Another aspect is to define good objectives. Test automation should reduce test execution time, but this will happen in after automation becomes mature. In early stages it takes more time to automate and stabilize tests. Another objective is to automate given fraction of manual tests. What is important that we shouldn’t try to automate 100%, there are tests which shouldn’t be automated: due to technical difficulties, executed just once, requiring human to judge the results, exploratory. We shouldn’t expect that automated regression tests will be finding many bugs. Numbers presented shows that automated tests find only 9% of bugs. Just to compare exploratory tests are finding 58% of all bugs.

Next important factor is to think about test automation as an asset. There are some aspects which has to be taken into consideration if we want this asset to be lasting and effective. Automated tests have to be run and maintained frequently. It has to be easy to update scripts and adapt to changing system under test. It should be easy and fast to add new automated tests and efficiently analyse failures. New people should be able to use and update automated tests quickly and easily. Building such an asset is not instant. It should be built gradually and progress should be monitored.

Dorothy also shared her ideas about responsibilities for test automation. She separated tester and test automator roles. If one person is responsible for both – manual and automatic tests, there could be a conflict of responsibilities. What is also important not all testers can automate well, not all testers want to automate and not all automators want to test – these aspects should be taken into consideration if we want to have effective tests and test automation.

At the end Dorothy mentioned that there are pitfalls that we have to avoid. The tool is not the only investment we need, we have to have good objectives, we have to be prepared for the ‘long haul’ and build lasting asset. Testing skill can’t be devalued, not all manual testers will become test automators. Testware architecture has to be designed for long term, easy to maintain, flexible to execute and constantly monitored.

author: M. Radkiewicz

author: M. Radkiewicz

„SMAC your testing”

Presenter: John Fodeh
(author: Eugene Nosenko)

The last talk was the least technical but also the most overwhelming. I say overwhelming because it once again showed me how fast technology industry is advancing and the pace at which it’s changing our world.

I’m only going to mention the key points of this presentation since it covered several large topics main of which was Data. The presentation itself was structured in a way to swarm you with a lot of data. Conscious decision of the author to prove some point? Maybe.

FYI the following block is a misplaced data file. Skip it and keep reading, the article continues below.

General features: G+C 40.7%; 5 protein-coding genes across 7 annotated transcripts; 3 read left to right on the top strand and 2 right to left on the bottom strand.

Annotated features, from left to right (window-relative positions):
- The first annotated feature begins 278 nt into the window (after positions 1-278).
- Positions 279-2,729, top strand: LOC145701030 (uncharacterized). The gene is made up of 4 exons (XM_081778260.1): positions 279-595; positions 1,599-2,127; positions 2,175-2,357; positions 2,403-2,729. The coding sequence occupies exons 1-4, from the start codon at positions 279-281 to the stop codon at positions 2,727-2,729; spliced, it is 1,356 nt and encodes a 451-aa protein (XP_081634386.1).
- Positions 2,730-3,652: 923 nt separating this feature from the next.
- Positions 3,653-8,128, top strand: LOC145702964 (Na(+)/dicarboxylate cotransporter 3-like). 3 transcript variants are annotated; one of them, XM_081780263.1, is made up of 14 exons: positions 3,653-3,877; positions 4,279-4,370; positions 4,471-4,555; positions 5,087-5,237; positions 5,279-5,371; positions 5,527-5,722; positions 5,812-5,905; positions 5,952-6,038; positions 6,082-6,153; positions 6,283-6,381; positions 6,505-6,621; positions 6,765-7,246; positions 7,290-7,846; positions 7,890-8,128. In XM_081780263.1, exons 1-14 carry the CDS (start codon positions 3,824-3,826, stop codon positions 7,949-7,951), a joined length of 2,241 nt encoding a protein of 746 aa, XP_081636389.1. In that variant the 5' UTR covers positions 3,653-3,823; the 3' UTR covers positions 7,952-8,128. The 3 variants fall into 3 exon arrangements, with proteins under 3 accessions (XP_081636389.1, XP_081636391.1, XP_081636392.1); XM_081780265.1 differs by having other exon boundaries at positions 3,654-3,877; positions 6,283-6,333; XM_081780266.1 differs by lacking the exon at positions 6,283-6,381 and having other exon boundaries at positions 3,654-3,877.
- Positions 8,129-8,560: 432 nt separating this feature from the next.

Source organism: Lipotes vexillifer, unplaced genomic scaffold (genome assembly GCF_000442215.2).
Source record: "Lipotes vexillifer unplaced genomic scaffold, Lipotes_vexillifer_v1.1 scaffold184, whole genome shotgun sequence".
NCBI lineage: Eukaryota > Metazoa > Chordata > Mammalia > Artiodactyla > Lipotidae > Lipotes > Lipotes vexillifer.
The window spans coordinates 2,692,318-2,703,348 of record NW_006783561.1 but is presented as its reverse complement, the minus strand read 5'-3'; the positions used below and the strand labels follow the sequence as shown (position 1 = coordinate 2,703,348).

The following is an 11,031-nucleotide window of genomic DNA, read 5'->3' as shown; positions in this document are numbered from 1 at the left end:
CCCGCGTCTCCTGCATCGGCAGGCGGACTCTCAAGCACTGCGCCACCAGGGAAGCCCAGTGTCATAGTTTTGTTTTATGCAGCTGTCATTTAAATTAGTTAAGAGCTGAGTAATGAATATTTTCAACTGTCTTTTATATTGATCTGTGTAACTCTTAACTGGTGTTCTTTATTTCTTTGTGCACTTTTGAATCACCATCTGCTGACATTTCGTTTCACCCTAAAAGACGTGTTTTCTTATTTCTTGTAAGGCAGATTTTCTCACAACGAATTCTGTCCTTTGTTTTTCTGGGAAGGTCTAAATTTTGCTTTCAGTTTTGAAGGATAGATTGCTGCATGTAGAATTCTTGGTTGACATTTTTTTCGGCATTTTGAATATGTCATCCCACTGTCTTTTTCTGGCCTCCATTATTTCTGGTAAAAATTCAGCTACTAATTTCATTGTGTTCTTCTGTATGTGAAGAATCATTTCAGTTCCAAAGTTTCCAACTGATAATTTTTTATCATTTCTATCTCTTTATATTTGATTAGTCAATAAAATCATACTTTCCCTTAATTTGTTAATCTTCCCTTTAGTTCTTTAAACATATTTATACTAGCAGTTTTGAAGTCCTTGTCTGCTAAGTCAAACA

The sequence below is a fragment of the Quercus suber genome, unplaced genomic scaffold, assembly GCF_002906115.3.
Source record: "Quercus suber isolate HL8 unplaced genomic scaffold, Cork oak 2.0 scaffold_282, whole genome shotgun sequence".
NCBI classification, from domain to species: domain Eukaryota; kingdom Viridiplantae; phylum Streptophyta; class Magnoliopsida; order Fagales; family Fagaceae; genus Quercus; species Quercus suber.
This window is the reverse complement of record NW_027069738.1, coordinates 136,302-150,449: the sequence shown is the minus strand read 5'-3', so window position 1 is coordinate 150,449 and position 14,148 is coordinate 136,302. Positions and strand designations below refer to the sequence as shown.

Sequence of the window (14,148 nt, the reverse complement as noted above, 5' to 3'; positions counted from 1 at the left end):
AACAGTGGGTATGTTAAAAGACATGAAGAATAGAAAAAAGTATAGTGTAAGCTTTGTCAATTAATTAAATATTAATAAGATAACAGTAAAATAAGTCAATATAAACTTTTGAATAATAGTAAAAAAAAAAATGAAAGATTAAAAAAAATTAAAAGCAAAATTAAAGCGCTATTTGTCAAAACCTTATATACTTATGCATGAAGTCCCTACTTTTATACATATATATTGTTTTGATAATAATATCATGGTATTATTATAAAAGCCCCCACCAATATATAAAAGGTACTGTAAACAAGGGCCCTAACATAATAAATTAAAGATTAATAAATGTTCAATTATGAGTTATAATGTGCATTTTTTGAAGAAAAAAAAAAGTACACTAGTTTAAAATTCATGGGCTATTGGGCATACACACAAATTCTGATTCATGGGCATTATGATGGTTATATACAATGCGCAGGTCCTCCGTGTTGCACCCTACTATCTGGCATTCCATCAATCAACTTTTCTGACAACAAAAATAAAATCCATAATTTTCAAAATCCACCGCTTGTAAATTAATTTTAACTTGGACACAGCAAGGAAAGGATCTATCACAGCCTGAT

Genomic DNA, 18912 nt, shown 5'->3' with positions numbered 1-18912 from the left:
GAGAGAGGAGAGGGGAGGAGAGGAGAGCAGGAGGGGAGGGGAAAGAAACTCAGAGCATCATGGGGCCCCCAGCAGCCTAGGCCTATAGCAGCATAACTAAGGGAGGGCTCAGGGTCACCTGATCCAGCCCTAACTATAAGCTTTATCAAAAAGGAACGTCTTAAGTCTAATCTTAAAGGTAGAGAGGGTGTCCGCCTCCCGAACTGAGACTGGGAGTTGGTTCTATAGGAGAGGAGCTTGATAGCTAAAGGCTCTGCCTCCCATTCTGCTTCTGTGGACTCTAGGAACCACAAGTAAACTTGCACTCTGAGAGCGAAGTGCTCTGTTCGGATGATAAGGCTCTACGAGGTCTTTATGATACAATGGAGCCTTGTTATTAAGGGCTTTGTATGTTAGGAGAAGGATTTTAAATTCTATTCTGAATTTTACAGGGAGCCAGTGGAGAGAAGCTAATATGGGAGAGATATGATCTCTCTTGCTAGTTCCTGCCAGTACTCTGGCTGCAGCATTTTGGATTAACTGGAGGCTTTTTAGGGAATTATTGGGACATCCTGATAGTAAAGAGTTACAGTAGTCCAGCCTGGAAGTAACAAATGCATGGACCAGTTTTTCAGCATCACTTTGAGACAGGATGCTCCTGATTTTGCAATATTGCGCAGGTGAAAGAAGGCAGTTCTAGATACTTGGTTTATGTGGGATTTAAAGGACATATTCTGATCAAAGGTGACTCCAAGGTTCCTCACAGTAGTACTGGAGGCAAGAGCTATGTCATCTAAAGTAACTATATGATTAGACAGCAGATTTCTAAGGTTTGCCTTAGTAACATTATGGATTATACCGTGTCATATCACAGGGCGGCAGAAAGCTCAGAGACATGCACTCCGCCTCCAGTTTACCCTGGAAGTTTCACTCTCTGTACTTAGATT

Code Halo. Whether you use incognito option in your browser or not, be assured, somewhere out there on the Internet there is a data representation of You. If you are a person who has something to hide, this might be worrying but if you are a QA/Tester, Code Halo represents an opportunity.

All the information you need to know about end users for your product is already out there. What devices they use, the kind of functionalities they prefer, what design, their favourite colour, working hours, favourite music, do they eat healthy? Code Halo offers the view into the life of an end user at a degree it wasn’t possible 10 years ago. This does shift the QA role and forces us to focus on the following

Holistic Quality View. Another thing is the holistic view(1), which seems like a no brainer. The level of Usefulness, Non-functional specs, Functionality and Deployability have a great impact on the application’s success. But also how well the application is interacting/integrated with other applications or other future applications (i.e. Smart house/Smart car)

Smarter QA & Testing. An advance in technology means that we have to adapt and use the new tools in our work. Focusing on Identifying patterns rather than finding defects, understanding the user (based on their Code Halo) and predicting the future usage/functionality based on the advances in technology. Exploit the technology to test beyond the constraints of your physical environment, team and skills

Summary. The degree of market disruption caused by the rapid adoption of digital technologies left companies like Kodak, Blockbuster or Nokia, who were once market leaders, broke and forgotten. Next generation won’t understand why the “Save” icon looks the way it does. Point is, the world is changing fast and we have to change with it. Improve, adapt and adopt.


1 Holism (from Greek, ‘holos’ – all, whole, entire) idea that systems and their properties should be viewed as wholes, not as collections of parts. This often includes the view that systems function as wholes.